1980 Revenue: $10.6 million
Three-Year Growth: 9,372%
Jeff Stoops was working as a teacher when he decided to earn a little cash on the side, driving trucks. "In 1971, I looked around and saw truck drivers making $18,000 a year while teachers were making $8,100,” he told Inc. back in 1981. He founded Stoops Express, a trucking company, in 1976. The company now has six locations in throughout Indiana and Ohio, and operates under the name Stoops Freightliner - Quality Trailer.
1981 Revenue: $21.4 million
Three-Year Growth: 14,164%
Founded in 1977 by David G. Jackson, Altos Computer Systems was sold to Acer in September 1990. Altos was known for its early development of the multiuser microsystem—MUMS—an inexpensive computer that was used as a data processor for small companies on tight budgets.
1982 Revenue: $47.5 million
Three-Year Growth: 20,214%
Sigal was founded in 1977 by Gerald Sigal, a civil engineer who received his degree from New York University. Initially, the company focused on renovations and interiors, but in the early 1980’s expanded its scope to base building in the Washington, D.C. area. Gerald Sigal told Inc. magazine in 2006 that though he has received plenty of offers to sell the company, he plans to keep it private. “This is what I've always wanted it to be: a family business," he said. "I couldn't be happier."
1983 Revenue: $60.5 million
Three-Year Growth: 15,707%
In the year that Microsoft made the Inc. 500 at No. 80, Pedus International, a building maintenance and security firm based in Los Angeles, topped the charts. In a 1984 interview with Inc., Dick Dotts, then-CEO of Pedus, said “There's no philosophy other than having fun doing what you do.” Dotts was given seed funding from Peter Dussmann, who still runs the Dussmann Group, a global firm with 57,000 employees that started out as a home-cleaning service in Munich.
1984 Revenue: $423.1 million
Three-Year Growth: 109,510%
Mark Hughes, founder of Herbalife, got his start selling the Herbalife weight loss product from the trunk of his car. The company’s growth exploded in the early 1980’s, and went public on the NASDAQ in 1986. The company faced some scrutiny in the mid-80’s (they were sued by the Food and Drug Administration) and sadly, in 2000, Hughes died from an accidental overdose. Still, the company has been resilient: in 2010, the company posted net sales of $2.7 billion.
1985 Revenue: $183.4 million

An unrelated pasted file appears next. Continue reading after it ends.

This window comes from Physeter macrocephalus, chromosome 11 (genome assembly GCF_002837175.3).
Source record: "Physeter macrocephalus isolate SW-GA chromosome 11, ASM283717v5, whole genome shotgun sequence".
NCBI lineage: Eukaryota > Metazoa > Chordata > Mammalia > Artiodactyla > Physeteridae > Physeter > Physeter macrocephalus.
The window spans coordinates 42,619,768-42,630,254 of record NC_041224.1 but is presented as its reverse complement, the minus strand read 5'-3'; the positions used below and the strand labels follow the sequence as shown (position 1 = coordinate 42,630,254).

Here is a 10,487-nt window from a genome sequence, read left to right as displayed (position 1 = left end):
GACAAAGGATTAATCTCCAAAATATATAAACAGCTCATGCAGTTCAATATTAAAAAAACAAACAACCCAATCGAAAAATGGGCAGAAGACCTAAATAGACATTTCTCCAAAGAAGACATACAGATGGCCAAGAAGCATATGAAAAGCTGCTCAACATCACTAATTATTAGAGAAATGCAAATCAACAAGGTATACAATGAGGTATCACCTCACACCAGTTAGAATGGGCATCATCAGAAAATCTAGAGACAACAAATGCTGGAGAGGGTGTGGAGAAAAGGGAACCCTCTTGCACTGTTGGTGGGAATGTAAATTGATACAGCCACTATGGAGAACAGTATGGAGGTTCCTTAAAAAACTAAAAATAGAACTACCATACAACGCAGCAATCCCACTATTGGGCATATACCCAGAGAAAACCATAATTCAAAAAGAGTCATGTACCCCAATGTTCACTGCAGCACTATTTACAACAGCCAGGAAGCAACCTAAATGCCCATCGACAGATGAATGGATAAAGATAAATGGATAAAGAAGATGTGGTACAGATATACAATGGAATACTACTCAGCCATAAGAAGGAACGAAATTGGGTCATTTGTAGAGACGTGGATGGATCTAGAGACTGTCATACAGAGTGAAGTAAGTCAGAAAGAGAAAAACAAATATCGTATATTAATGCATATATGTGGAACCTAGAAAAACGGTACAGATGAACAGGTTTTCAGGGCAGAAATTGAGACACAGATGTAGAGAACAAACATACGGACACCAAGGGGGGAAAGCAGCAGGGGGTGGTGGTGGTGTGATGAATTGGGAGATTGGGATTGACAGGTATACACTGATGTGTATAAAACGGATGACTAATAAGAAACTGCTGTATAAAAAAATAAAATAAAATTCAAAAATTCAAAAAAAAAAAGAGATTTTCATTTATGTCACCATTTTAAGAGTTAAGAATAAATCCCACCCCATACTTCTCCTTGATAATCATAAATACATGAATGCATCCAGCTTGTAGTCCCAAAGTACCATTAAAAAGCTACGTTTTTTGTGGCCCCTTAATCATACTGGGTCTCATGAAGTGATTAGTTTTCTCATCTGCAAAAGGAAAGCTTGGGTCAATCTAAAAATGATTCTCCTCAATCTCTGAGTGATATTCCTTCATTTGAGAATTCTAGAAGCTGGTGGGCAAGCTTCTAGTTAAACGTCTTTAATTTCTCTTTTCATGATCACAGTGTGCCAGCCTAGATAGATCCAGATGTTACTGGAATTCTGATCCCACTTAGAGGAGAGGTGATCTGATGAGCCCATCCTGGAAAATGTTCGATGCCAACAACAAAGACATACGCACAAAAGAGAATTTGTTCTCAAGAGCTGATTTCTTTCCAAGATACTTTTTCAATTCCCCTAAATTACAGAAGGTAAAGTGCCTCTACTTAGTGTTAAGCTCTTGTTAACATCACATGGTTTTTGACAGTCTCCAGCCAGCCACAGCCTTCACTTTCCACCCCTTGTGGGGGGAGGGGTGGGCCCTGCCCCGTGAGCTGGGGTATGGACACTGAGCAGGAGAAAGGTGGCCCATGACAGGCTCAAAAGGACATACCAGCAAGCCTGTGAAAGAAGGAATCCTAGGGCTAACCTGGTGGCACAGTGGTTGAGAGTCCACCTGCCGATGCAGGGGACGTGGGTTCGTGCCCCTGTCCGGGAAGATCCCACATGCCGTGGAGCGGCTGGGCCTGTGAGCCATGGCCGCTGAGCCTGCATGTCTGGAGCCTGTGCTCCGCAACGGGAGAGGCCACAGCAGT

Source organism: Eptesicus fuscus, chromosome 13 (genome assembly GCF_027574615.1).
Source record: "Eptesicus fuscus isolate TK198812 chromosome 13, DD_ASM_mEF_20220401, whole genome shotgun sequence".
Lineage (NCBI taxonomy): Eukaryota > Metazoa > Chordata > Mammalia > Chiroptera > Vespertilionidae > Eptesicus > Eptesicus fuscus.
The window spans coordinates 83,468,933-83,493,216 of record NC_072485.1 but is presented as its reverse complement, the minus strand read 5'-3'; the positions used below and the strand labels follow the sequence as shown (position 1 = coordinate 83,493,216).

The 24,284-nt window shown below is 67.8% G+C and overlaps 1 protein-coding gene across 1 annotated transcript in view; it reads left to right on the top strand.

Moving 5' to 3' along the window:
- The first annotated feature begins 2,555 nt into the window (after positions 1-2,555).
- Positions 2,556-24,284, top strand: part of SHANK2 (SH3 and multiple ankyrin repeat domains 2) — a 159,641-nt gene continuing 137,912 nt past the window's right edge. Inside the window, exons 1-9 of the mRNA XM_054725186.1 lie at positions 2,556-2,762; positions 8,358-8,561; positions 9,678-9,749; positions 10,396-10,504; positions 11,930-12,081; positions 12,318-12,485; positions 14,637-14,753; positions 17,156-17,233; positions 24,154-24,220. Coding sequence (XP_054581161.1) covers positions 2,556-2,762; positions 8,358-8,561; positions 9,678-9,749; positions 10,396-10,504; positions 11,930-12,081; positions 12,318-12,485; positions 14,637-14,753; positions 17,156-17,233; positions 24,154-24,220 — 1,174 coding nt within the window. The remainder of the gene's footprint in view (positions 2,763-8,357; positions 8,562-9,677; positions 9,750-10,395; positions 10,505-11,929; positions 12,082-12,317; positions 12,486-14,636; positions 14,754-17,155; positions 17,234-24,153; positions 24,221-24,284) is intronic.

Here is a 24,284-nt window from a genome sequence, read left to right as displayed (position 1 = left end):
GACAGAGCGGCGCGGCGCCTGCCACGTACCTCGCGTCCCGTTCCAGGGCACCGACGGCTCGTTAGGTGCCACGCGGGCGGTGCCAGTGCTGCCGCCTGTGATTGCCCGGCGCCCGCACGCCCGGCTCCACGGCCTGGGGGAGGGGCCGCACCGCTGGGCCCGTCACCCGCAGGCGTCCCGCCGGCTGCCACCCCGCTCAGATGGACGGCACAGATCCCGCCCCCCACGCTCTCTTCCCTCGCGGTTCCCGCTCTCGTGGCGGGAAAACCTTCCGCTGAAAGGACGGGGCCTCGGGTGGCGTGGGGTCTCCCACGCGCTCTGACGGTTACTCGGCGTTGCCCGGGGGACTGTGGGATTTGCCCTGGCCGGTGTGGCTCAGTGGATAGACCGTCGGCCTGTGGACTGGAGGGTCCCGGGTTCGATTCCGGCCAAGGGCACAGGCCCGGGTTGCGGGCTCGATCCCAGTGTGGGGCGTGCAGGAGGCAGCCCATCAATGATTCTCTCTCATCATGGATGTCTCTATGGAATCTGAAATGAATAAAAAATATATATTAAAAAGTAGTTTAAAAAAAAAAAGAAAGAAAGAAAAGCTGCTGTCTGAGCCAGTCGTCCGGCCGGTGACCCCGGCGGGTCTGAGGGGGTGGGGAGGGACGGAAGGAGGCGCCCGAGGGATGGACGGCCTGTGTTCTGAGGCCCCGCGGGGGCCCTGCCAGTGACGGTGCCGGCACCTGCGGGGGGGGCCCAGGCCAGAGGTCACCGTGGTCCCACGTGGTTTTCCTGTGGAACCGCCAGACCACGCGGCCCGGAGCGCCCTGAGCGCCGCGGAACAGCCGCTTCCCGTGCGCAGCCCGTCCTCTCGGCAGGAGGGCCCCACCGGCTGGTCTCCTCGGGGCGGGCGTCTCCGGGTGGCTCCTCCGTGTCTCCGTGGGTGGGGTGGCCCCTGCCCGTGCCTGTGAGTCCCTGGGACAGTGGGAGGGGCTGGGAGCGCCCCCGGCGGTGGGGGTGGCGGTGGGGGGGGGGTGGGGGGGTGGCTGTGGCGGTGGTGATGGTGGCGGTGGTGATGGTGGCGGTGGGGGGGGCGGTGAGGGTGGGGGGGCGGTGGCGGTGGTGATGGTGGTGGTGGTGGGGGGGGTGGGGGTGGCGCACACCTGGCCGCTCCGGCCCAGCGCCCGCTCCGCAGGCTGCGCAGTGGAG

Three-Year Growth: 109,737%
Ken Hendricks founded American Builders and Contractors Supply in 1982 after years of working with his father, from whom he learned everything about roofing and siding. The company has maintained solid growth to this day, and as of 2010, the organization had about 400 locations in 44 states. When Ken Hendricks died in 2007, he was then the No. 107 richest person in America, according to Forbes.
1986 Revenue: $78.0 million
Three-Year Growth: 52,244%
For years, Kodak dominated the American photo market. But an antitrust suit enabled a new niche for smaller companies to operate within: photo processing. Enter Steve Bostic, founder of American Photo Group, Bostic who assembled a network of 20 plants and 1,600 employees within just a few years to create one of the country’s fastest-growing photo processing companies. "We're just getting this business off the ground," Bostic told Inc. in 1987. "My ambition is to build a billion-dollar company and control it.” In the mid-90’s, perhaps with a bit of irony, Bostic sold the company to Kodak.
1987 Revenue: $93.0 million
Three-Year Growth: 82,168%
The Natural Gas Policy Act of 1978 was one of the first significant steps towards a deregulated natural gas industry; it also created an opening for savvy entrepreneurs looking to break into the space. Enter Kevin Sullivan, a co-founder of American Central Gas. "I think we can go to infinity," Sullivan told Inc. in 1988, "as long as we hire the right people and let them go and do it.” The company broke up in the early 90’s as the four founders became embroiled in breach-of-contract litigation.
1988 Revenue: $129.7 million
1988 Three-Year Growth: 96,716.40%
1989 Revenue: $201.9 million
1989 Three-Year Growth: 151,681%
The only company to ever achieve the Inc. No. 1 spot two years (consecutively, no less), Cogentrix Energy operates electric power generation facilities around the country. In 2003, Goldman Sachs acquired Cogentrix for $2.4 billion.
1990 Revenue: $275.5 million
Three-Year Growth: 26,469%